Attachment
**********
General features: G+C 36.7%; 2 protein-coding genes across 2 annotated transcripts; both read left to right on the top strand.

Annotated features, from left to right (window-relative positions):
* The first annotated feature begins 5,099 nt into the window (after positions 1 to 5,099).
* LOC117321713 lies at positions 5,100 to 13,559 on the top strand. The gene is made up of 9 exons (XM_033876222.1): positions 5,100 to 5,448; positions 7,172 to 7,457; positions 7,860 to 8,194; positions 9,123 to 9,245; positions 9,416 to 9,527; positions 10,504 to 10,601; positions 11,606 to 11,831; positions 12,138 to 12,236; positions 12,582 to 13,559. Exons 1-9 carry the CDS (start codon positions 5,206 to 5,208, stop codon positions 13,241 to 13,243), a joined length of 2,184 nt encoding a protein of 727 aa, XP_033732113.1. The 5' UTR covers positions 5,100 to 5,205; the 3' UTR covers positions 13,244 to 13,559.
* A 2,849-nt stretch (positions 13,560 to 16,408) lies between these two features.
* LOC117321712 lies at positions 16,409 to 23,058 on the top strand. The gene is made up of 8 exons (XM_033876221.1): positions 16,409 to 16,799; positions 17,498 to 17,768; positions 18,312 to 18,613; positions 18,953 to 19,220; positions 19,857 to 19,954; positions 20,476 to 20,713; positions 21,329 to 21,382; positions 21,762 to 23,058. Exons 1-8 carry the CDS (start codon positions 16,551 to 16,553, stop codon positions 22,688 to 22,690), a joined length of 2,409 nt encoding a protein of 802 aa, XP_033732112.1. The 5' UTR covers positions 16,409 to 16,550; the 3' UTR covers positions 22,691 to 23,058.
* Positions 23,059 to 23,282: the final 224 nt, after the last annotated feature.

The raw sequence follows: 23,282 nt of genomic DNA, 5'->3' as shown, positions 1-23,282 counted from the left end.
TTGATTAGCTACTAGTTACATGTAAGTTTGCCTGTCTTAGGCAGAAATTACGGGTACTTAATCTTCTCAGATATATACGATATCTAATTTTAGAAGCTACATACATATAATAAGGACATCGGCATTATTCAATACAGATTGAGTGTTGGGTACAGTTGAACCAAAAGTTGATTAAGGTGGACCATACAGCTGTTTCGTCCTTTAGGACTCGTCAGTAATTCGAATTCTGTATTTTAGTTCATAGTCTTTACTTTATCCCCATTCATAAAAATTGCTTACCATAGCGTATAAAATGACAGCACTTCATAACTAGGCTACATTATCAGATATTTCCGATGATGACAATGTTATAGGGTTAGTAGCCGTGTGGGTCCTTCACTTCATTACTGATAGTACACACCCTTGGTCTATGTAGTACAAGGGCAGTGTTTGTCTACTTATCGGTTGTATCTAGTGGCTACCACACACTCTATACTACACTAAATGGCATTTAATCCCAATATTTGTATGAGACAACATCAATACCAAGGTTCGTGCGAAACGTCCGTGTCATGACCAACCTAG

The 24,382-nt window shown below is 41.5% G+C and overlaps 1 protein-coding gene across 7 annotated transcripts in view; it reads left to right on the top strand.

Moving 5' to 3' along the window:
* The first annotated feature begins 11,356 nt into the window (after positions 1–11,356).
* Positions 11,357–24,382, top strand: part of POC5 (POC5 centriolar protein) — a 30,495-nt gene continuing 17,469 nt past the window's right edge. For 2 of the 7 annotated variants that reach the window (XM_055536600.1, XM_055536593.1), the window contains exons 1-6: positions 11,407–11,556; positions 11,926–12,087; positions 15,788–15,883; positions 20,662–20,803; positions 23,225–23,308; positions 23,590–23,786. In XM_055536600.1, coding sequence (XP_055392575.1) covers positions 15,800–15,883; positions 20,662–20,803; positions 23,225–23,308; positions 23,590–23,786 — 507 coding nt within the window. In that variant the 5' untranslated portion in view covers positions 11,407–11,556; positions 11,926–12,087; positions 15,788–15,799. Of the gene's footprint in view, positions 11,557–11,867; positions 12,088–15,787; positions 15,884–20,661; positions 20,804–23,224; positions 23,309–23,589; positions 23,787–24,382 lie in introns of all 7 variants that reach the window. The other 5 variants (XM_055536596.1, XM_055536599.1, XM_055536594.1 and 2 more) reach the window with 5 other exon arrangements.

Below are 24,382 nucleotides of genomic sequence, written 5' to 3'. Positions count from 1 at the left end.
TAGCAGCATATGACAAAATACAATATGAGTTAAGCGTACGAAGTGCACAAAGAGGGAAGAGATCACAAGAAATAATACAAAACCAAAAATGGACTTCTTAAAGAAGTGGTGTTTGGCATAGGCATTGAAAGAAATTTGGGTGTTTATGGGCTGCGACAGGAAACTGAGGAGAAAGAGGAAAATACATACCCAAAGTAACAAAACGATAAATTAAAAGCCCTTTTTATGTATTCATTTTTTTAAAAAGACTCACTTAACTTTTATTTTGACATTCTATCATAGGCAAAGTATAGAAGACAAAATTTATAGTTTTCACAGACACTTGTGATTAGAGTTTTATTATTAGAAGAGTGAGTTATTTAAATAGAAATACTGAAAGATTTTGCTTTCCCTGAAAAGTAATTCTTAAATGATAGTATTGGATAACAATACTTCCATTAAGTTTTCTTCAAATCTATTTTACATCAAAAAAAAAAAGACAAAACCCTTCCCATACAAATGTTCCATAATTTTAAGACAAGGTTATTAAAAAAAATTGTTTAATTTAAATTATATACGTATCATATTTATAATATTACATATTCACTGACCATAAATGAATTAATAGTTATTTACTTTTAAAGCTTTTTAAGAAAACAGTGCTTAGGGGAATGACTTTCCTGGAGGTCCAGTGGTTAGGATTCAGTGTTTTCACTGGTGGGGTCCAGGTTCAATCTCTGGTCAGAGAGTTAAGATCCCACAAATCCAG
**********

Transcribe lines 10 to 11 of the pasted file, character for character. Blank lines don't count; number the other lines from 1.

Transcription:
The 24,382-nt window shown below is 41.5% G+C and overlaps 1 protein-coding gene across 7 annotated transcripts in view; it reads left to right on the top strand.

Moving 5' to 3' along the window: